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The Illimitable Freedom of the Human Mind

Thomas Jefferson’s Idea of a University
Andrew J. O’Shaughnessy

BUY Cloth · 368 pp. · 6.125 × 9.25 · ISBN 9780813946481 · $34.95 · Sep 2021
BUY Ebook · 368 pp. · ISBN 9780813946498 · $34.95 · Sep 2021

Already renowned as a statesman, Thomas Jefferson in his retirement from government turned his attention to the founding of an institution of higher learning. Never merely a patron, the former president oversaw every aspect of the creation of what would become the University of Virginia. Along with the Declaration of Independence and the Virginia Statute for Religious Freedom, he regarded it as one of the three greatest achievements in his life. Nonetheless, historians often treat this period as an epilogue to Jefferson’s career.

In The Illimitable Freedom of the Human Mind, Andrew O’Shaughnessy offers a twin biography of Jefferson in retirement and of the University of Virginia in its earliest years. He reveals how Jefferson’s vision anticipated the modern university and profoundly influenced the development of American higher education. The University of Virginia was the most visible apex of what was a much broader educational vision that distinguishes Jefferson as one of the earliest advocates of a public education system.

Just as Jefferson’s proclamation that "all men are created equal" was tainted by the ongoing institution of slavery, however, so was his university. O’Shaughnessy addresses this tragic conflict in Jefferson’s conception of the university and society, showing how Jefferson’s loftier aspirations for the university were not fully realized. Nevertheless, his remarkable vision in founding the university remains vital to any consideration of the role of education in the success of the democratic experiment.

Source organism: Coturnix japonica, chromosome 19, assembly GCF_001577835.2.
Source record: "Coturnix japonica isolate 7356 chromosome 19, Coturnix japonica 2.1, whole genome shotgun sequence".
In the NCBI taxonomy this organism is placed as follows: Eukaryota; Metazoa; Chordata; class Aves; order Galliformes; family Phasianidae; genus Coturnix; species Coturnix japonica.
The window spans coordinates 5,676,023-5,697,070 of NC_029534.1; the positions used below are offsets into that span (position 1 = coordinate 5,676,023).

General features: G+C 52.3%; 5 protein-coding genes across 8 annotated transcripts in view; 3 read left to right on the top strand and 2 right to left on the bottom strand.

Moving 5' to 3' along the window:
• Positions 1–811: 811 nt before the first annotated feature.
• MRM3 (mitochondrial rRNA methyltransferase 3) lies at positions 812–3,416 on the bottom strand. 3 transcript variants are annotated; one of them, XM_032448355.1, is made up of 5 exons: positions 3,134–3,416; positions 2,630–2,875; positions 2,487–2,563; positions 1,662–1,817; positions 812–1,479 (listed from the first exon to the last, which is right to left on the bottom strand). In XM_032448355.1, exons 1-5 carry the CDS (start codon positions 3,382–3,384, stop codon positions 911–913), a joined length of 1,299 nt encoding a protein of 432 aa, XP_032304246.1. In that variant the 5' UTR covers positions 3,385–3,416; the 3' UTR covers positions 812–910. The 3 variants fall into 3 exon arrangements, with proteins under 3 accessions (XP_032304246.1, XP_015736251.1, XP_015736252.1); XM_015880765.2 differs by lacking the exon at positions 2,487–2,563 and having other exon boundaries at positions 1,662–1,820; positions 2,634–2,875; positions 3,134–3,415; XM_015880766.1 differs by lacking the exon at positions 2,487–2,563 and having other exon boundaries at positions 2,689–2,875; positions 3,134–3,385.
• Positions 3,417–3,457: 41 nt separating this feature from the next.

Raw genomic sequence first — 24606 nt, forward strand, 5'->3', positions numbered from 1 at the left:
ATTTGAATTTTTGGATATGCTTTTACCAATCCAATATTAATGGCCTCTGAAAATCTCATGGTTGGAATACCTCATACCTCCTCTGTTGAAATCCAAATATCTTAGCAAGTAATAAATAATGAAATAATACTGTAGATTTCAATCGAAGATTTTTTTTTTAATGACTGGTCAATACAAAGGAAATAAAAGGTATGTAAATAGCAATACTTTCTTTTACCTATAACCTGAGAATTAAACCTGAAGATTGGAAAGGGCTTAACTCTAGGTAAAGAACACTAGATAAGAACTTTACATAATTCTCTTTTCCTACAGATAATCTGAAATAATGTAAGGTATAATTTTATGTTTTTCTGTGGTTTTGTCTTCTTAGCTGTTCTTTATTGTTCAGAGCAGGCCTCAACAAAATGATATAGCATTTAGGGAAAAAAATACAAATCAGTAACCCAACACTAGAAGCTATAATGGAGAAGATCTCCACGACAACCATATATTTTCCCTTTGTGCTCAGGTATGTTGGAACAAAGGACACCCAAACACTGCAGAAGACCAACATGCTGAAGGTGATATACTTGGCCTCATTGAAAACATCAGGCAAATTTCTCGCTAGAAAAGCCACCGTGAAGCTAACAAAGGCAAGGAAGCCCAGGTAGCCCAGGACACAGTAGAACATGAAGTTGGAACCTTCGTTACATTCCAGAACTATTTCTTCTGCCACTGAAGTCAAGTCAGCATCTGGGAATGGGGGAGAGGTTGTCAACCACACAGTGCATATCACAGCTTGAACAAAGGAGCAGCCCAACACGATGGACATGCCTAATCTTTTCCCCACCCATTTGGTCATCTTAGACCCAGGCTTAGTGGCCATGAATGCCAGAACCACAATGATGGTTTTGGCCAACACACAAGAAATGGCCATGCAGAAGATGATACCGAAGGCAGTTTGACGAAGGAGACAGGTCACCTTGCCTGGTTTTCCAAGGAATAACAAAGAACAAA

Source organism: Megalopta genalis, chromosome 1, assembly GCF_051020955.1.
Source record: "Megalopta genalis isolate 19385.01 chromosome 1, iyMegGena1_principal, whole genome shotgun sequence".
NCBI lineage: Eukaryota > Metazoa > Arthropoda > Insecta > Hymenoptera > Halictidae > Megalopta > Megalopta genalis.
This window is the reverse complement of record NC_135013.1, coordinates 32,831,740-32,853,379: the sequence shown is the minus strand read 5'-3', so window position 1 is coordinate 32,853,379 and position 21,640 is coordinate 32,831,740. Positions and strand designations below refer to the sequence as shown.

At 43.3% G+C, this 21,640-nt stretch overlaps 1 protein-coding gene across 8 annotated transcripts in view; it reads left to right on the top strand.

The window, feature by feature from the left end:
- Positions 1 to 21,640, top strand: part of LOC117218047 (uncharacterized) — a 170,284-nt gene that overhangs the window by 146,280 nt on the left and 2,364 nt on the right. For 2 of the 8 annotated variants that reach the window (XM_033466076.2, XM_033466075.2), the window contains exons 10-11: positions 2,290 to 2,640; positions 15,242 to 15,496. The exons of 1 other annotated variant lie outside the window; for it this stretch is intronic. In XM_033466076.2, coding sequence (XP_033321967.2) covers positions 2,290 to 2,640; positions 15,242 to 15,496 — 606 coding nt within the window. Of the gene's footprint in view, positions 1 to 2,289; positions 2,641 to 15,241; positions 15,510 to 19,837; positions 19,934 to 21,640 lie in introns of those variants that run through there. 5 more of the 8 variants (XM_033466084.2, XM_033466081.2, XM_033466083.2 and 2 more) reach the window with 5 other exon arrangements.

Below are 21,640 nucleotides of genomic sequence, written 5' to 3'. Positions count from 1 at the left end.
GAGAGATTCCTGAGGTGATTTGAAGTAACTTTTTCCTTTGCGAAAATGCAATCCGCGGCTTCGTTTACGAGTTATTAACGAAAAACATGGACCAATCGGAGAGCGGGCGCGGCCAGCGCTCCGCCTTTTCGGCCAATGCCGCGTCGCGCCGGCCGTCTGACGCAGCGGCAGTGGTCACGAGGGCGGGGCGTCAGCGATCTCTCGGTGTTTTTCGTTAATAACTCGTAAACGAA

A great contribution to the literature both on Jefferson and on the University of Virginia. O’Shaughnessy challenges recent scholarship on Jefferson and the history of the university’s founding and explicates Jefferson’s thinking and plans for the university, the commonwealth of Virginia, and the nation.

Annette Gordon-Reed, Harvard University · The Hemingses of Monticello: An American Family

As a living monument to the efficacy of reason and to the pursuit of justice in a fallen world, Thomas Jefferson's University of Virginia is an essential American institution. In this landmark and illuminating work, Andrew O'Shaughnessy is a wonderful guide into the world of Jefferson's thoughts and deeds on the question of education—an undertaking the author of the Declaration of Independence knew to be vital for the creation and the preservation of democracy itself.

Jon Meacham · Thomas Jefferson: The Art of Power

In this well-researched and skillfully crafted history of the University of Virginia, O’Shaughnessy explores the origins of Jefferson’s ideals for the university and gives us a fresh and important way of understanding them. Jefferson, a visionary man of the Enlightenment and lover of books, created the library and chose the curriculum for his university. Jefferson the architect designed and supervised the construction of the physical foundations for his Academical Village. Both of these were crucial to the fulfillment of his life-long commitment to an illimitable freedom of the mind.

Barbara Oberg, Princeton University · Women in the American Revolution: Gender, Politics, and the Domestic World

It falls to very few individuals personally to conceive and craft a leading university from scratch, from lofty ideals down to the last brick and book. The Illimitable Freedom of the Human Mind: Thomas Jefferson’s Idea of a University vividly describes Thomas Jefferson’s obsessional project for a University of Virginia, and also provides a fresh understanding of the American Enlightenment, its soaring strengths and its ugly flaws.  Jefferson himself emerges not just as a benign, twinkling-eyed patriarch, but also as a ruthless and effective political operator.  Linking the man, the educational content, the state, the nation and the University in a way never before done, O’Shaughnessy has given us an essential text for understanding post-revolutionary America.

Miles Young, Warden of New College, Oxford

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